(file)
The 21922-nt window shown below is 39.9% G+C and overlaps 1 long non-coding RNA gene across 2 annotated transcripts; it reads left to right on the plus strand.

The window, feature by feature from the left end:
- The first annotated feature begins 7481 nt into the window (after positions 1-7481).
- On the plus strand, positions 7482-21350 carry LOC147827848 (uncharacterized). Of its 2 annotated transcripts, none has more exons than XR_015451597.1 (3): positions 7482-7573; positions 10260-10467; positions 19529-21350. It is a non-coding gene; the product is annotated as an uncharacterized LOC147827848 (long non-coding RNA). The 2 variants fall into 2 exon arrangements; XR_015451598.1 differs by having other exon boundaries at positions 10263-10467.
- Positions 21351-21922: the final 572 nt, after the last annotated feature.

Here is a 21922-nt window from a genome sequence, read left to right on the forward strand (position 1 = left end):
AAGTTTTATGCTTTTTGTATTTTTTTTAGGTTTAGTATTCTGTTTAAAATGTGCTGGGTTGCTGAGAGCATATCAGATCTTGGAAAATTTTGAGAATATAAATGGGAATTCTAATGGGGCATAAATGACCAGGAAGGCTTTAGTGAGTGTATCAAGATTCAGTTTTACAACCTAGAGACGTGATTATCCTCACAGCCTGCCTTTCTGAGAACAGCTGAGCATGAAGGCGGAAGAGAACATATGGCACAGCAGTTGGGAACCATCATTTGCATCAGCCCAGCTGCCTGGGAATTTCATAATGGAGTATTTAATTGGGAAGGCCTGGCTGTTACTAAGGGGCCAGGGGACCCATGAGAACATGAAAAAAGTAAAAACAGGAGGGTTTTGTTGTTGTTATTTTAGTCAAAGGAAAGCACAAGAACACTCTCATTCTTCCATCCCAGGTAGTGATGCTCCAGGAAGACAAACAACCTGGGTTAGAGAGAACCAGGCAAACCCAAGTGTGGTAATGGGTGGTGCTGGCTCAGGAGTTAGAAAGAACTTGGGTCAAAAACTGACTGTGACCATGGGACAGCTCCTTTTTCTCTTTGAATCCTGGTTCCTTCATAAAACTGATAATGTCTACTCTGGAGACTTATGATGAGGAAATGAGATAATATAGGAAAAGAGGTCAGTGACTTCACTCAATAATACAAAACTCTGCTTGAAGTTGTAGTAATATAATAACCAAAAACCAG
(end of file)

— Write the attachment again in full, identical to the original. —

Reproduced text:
The 21922-nt window shown below is 39.9% G+C and overlaps 1 long non-coding RNA gene across 2 annotated transcripts; it reads left to right on the plus strand.

The window, feature by feature from the left end:
- The first annotated feature begins 7481 nt into the window (after positions 1-7481).
- On the plus strand, positions 7482-21350 carry LOC147827848 (uncharacterized). Of its 2 annotated transcripts, none has more exons than XR_015451597.1 (3): positions 7482-7573; positions 10260-10467; positions 19529-21350. It is a non-coding gene; the product is annotated as an uncharacterized LOC147827848 (long non-coding RNA). The 2 variants fall into 2 exon arrangements; XR_015451598.1 differs by having other exon boundaries at positions 10263-10467.
- Positions 21351-21922: the final 572 nt, after the last annotated feature.

Here is a 21922-nt window from a genome sequence, read left to right on the forward strand (position 1 = left end):
AAGTTTTATGCTTTTTGTATTTTTTTTAGGTTTAGTATTCTGTTTAAAATGTGCTGGGTTGCTGAGAGCATATCAGATCTTGGAAAATTTTGAGAATATAAATGGGAATTCTAATGGGGCATAAATGACCAGGAAGGCTTTAGTGAGTGTATCAAGATTCAGTTTTACAACCTAGAGACGTGATTATCCTCACAGCCTGCCTTTCTGAGAACAGCTGAGCATGAAGGCGGAAGAGAACATATGGCACAGCAGTTGGGAACCATCATTTGCATCAGCCCAGCTGCCTGGGAATTTCATAATGGAGTATTTAATTGGGAAGGCCTGGCTGTTACTAAGGGGCCAGGGGACCCATGAGAACATGAAAAAAGTAAAAACAGGAGGGTTTTGTTGTTGTTATTTTAGTCAAAGGAAAGCACAAGAACACTCTCATTCTTCCATCCCAGGTAGTGATGCTCCAGGAAGACAAACAACCTGGGTTAGAGAGAACCAGGCAAACCCAAGTGTGGTAATGGGTGGTGCTGGCTCAGGAGTTAGAAAGAACTTGGGTCAAAAACTGACTGTGACCATGGGACAGCTCCTTTTTCTCTTTGAATCCTGGTTCCTTCATAAAACTGATAATGTCTACTCTGGAGACTTATGATGAGGAAATGAGATAATATAGGAAAAGAGGTCAGTGACTTCACTCAATAATACAAAACTCTGCTTGAAGTTGTAGTAATATAATAACCAAAAACCAG